Scientists Create Innovative Device That Can Monitor And Treat Psoriasis

In Education

Researchers from the University of Chicago, Rutgers University, and Columbia University are pioneering an in innovative concept of “living bioelectronics, which is a device resembling a small sticker, designed to monitor and treat inflammatory skin conditions such as psoriasis.”

ABLE incorporates living bacteria in its structure

Named ABLE (Active Biointegrated Living Electronics), this device is distinct due to its incorporation of living bacteria within its structure. The chosen bacteria, Staphylococcus epidermidis, naturally resides on healthy human skin without causing harm. The device, featured in the journal Science, features a flexible electronic mesh within a specialized hydrogel. This hydrogel serves as a comfortable interface between the device and the skin, simultaneously providing an optimal environment for the S. epidermidis bacteria.

Functionally, ABLE can wirelessly record vital diagnostic information from the skin, such as temperature, electrical impedance, and moisture levels, all of which are crucial in psoriasis management. These metrics allow ABLE to monitor disease severity and progression over time.

However, ABLE’s capabilities extend beyond passive monitoring. It actively treats psoriasis by utilizing the S. epidermidis bacteria. When released from the hydrogel onto psoriasis-affected areas, these bacteria modulate the local immune response and promote healing.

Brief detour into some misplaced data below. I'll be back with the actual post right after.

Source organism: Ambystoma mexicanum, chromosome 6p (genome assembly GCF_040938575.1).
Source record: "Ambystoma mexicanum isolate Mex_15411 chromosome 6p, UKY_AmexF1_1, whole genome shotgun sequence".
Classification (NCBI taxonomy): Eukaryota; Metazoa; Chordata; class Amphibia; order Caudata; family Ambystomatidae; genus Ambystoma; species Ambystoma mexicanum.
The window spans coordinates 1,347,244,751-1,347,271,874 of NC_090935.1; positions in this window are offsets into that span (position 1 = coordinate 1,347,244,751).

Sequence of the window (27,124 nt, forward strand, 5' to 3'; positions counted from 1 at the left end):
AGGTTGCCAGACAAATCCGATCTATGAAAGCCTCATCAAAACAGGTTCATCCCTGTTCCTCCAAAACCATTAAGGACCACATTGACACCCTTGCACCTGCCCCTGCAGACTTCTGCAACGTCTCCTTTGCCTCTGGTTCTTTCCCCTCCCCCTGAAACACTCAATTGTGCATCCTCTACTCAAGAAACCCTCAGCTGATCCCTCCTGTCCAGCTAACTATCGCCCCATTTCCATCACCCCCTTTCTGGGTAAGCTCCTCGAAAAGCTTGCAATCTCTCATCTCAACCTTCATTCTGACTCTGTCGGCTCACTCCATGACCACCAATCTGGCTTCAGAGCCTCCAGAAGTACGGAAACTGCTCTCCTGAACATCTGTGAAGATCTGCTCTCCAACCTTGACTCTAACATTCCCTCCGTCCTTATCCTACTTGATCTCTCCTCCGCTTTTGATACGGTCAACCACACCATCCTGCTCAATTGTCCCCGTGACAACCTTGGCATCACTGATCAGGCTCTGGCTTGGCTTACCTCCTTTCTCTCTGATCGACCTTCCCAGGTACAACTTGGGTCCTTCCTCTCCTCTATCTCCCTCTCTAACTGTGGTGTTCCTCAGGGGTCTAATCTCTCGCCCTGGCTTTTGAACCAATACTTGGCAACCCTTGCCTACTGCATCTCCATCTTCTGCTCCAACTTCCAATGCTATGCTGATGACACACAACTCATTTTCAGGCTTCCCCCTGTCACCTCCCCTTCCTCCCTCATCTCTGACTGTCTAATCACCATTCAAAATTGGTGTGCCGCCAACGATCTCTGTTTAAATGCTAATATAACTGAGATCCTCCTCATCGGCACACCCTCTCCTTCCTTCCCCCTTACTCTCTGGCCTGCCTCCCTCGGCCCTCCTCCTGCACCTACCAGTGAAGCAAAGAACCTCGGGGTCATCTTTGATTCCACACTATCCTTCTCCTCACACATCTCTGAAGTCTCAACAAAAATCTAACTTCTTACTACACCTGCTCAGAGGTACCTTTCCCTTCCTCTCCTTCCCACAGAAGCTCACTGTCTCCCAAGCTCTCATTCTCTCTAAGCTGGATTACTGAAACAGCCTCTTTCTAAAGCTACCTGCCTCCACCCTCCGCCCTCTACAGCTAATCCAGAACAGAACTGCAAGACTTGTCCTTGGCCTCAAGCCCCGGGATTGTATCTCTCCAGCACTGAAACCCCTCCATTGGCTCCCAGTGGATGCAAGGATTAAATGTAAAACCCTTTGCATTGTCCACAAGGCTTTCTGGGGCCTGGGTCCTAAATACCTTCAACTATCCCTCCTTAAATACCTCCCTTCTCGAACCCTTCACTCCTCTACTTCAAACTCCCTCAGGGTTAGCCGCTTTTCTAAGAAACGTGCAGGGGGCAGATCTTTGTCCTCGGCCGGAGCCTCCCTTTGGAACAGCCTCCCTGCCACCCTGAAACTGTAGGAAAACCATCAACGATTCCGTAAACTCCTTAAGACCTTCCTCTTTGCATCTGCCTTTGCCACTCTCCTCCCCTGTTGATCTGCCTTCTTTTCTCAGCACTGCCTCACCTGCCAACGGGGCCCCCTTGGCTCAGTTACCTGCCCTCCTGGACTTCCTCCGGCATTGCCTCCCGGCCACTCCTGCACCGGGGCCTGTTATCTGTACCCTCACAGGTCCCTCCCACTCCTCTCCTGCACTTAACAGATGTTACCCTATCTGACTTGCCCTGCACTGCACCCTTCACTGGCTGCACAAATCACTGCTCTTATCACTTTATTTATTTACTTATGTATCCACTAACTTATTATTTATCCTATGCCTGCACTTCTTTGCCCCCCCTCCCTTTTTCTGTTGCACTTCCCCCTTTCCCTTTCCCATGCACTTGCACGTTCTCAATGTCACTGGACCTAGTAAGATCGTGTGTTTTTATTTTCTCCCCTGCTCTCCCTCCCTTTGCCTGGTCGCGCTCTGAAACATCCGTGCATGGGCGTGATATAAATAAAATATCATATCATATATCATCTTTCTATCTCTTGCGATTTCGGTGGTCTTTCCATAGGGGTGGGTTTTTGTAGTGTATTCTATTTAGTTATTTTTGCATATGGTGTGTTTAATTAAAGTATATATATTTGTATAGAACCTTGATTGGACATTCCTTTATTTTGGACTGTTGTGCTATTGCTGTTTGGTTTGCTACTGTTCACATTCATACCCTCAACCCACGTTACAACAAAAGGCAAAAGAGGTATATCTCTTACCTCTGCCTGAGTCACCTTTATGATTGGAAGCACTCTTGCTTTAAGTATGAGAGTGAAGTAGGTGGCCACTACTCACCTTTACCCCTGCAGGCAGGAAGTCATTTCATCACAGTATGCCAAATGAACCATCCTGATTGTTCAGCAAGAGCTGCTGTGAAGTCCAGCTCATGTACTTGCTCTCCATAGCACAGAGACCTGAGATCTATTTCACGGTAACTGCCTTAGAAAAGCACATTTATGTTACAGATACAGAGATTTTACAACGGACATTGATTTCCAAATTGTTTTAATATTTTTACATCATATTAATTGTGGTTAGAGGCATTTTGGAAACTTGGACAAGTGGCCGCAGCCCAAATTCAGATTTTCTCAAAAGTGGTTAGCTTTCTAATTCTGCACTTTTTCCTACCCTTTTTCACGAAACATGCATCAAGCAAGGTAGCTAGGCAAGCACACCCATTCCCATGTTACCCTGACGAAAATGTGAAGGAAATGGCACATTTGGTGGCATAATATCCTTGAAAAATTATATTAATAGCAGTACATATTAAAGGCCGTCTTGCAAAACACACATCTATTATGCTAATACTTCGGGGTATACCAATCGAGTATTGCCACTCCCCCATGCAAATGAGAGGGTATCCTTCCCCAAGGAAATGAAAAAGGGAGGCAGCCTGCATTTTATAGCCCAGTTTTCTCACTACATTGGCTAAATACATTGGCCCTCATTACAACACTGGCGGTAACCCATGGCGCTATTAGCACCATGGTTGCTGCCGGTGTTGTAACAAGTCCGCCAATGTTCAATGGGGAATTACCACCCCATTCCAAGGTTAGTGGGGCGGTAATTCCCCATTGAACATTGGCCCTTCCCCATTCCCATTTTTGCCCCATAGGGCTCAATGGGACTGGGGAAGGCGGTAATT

New device reduces inflammation and restores bacterial balance

Experiments on mice with psoriasis-like lesions demonstrated the device’s therapeutic potential. Within days of using ABLE, significant improvements were observed, including reduced inflammation, slowed skin cell growth, and restored bacterial balance on the skin.

ABLE also includes a safety mechanism as its electronic components can deliver a small electrical current to the hydrogel, effectively killing the bacteria when necessary. This ensures that the bacteria are inactivated before the device is removed from the skin. Although still in the preclinical phase, ABLE showcases a promising future for smart, responsive bioelectronic therapies. This innovative approach could revolutionize the treatment of psoriasis, offering a more precise and side-effect-free alternative to current immunosuppressive drugs.

Its modular nature suggests its potential adaptability for treating other skin diseases or even inflammatory conditions in different body tissues. With further development and clinical trials, ABLE could become a highly effective tool for managing various difficult-to-treat diseases by leveraging beneficial bacteria.

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